One early study looked at the mental health of service members in Afghanistan and Iraq. The study asked Soldiers and Marines about war-zone experiences and about their symptoms of distress. Soldiers and Marines in Iraq reported more combat stressors than Soldiers in Afghanistan. This table describes the kinds of stressors faced in each combat theatre in 2003.

A research has been conducted on the emotional well-being of service members in Afghanistan and Iraq. It revealed some information about war-zone experiences and the side effects of distress. More soldiers, officers and marines in Iraq war reported about stress than in Afghanistan war. The below table portrays the kinds of stressors confronted in every battle in 2003 –

Combat Stressors Seeing dead bodies Being shot at Being attacked/ ambushed Receiving rocket or mortar fire Know someone killed/ seriously injured
Iraq Army 95% 93% 89% 86% 86%
Iraq Marines 94% 97% 95% 92% 87%
Afghanistan Army 39% 66% 58% 84% 43%

Source: http://www.ptsd.va.gov/

The soldiers and marines served in Iraq war suffered from more combat stressors and mental health problems than those who served in Afghanistan. The rate of having PSTD is higher for the soldiers in Iraq than Afghanistan. A later research confirmed these findings with evidence.

What causes the risk of PTSD in OEF/OIF service members?

Some research studies have revealed that specific factors make it more likely that OEF/OIF service members will develop PTSD. These factors include:

  • Long deployment time
  • Severe combat exposure, such as Deployment to “forward” areas close to the enemy and watching others wounded or killed
  • Severe physical injury and Traumatic brain injury
  • Lower rank and Lower level of schooling
  • Low morale and poor social support within the unit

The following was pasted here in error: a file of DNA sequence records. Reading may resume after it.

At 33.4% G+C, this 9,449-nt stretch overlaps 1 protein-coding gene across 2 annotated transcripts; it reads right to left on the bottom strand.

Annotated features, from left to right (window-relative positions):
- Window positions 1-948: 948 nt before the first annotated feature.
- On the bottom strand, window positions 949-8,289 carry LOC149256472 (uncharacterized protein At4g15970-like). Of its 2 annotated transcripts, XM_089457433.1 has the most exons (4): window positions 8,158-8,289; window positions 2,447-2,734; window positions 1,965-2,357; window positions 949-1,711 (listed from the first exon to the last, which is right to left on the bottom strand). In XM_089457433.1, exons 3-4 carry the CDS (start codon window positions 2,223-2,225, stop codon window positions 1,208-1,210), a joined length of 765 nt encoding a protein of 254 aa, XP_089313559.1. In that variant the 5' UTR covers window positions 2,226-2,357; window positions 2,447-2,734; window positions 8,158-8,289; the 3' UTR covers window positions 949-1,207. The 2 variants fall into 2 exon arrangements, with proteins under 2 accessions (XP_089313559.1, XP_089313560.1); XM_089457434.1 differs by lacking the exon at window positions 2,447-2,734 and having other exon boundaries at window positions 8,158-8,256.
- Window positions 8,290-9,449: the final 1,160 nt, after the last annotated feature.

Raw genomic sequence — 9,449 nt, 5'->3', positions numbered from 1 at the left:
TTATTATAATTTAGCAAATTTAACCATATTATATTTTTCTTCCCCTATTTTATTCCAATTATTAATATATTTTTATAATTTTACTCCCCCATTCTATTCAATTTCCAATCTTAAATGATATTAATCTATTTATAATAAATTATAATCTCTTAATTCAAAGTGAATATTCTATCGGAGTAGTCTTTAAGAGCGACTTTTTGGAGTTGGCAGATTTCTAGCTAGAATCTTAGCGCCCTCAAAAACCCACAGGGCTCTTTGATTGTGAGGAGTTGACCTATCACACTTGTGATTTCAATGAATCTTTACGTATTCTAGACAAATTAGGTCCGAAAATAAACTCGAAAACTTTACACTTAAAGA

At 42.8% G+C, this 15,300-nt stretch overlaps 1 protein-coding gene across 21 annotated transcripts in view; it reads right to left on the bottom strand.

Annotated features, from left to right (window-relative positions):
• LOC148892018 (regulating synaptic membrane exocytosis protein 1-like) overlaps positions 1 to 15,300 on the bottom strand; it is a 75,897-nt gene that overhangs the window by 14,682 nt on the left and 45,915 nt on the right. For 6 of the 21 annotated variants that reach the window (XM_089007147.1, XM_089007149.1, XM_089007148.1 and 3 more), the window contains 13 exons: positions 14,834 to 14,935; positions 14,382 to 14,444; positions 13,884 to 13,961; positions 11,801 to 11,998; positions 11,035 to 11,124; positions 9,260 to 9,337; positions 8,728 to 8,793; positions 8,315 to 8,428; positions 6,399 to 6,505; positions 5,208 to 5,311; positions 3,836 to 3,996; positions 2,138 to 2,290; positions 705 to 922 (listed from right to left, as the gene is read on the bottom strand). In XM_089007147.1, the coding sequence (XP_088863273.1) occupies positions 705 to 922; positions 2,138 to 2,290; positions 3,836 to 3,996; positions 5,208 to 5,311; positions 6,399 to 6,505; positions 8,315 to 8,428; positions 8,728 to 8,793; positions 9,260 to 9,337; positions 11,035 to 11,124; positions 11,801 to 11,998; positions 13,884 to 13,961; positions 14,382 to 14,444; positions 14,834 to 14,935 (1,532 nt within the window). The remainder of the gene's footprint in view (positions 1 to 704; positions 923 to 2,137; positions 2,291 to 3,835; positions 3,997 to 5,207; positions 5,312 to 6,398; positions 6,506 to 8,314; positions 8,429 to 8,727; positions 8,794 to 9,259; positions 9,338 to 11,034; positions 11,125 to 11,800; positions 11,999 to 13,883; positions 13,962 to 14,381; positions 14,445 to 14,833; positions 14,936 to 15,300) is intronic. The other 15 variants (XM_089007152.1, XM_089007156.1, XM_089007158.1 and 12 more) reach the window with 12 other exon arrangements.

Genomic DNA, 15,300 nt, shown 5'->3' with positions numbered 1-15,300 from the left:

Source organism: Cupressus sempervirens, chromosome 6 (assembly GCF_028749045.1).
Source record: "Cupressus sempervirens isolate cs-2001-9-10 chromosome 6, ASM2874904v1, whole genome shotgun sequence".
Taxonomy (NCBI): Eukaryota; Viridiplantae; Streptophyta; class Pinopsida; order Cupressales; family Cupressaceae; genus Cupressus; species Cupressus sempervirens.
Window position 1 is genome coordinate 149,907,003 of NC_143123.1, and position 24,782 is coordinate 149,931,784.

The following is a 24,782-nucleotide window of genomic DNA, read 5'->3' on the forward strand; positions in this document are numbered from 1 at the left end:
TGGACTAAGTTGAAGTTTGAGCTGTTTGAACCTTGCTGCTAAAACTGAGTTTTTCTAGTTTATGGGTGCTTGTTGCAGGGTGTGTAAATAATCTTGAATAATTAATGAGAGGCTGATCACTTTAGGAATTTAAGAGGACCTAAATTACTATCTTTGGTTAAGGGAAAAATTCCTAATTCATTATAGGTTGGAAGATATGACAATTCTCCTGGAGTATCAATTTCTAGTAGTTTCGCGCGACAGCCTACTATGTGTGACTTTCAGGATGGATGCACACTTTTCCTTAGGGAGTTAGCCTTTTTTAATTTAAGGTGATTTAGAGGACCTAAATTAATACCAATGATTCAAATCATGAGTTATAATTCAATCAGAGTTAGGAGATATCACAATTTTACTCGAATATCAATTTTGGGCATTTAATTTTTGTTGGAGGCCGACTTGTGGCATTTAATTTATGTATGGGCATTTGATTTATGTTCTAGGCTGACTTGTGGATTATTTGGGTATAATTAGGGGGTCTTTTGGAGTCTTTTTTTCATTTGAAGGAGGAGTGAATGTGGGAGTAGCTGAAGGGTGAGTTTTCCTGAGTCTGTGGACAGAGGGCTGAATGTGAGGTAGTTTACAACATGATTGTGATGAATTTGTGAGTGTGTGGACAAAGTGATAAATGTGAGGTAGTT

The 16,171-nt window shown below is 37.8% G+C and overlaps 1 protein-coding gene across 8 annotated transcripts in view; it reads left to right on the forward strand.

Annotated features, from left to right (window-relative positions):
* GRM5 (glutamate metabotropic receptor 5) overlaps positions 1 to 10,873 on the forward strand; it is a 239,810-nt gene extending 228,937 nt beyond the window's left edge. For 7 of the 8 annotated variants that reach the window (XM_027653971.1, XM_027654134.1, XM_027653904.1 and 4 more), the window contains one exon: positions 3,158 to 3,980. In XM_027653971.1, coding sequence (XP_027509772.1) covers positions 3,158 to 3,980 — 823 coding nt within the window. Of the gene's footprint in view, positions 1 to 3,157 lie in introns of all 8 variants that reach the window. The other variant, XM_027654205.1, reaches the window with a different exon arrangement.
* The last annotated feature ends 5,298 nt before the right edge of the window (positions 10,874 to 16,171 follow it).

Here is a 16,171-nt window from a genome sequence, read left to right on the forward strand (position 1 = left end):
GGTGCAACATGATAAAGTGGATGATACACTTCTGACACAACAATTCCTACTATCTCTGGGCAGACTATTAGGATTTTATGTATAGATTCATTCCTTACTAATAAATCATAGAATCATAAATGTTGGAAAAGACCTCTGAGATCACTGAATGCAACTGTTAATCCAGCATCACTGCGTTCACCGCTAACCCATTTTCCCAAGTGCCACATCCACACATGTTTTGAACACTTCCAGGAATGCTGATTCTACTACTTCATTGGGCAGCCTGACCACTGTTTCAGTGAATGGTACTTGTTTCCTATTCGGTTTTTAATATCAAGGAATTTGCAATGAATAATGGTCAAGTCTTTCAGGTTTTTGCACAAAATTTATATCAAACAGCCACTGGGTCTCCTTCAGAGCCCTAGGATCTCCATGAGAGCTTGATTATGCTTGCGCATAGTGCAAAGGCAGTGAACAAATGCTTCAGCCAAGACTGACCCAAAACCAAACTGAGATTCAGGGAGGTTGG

• Not being married and having Family problems
  • Member of the National Guard or Reserves
  • Prior trauma exposure
  • Hispanic ethnic group

What are the probable outcomes?

A research on OEF/OIF Veterans recommends that 10% to 18% of OEF/OIF troops are vulnerable to have PTSD after the war. Also, the PTSD, OEF/OIF service members are at a greater level of danger for other mental problems. In spite of the fact that studies differ generally as far as systems utilized, approximations of depression in returning troops vary from 3% to 25%. An excessive level of drinking and use of tobacco among OEF/OIF Veterans might be hazardous. They additionally report worries over differences with others.

Apart from this research, several other research studies have revealed how the reaction to war stressors changes after some time. The PTSD signs will probably appear in returning OEF/OIF service members after a while. Utilizing a brief PTSD screen, they were evaluated at their arrival and an again six months later. They will probably have a positive screen and they have demonstrated more PTSD side effects – at a later time. Now, a lot of service members who were screened positive with PSTD in the initial showed that the side effects will be reduced after six months. As a whole, it must be noted that almost all the returning members evaluated negatively for PSTD at both times.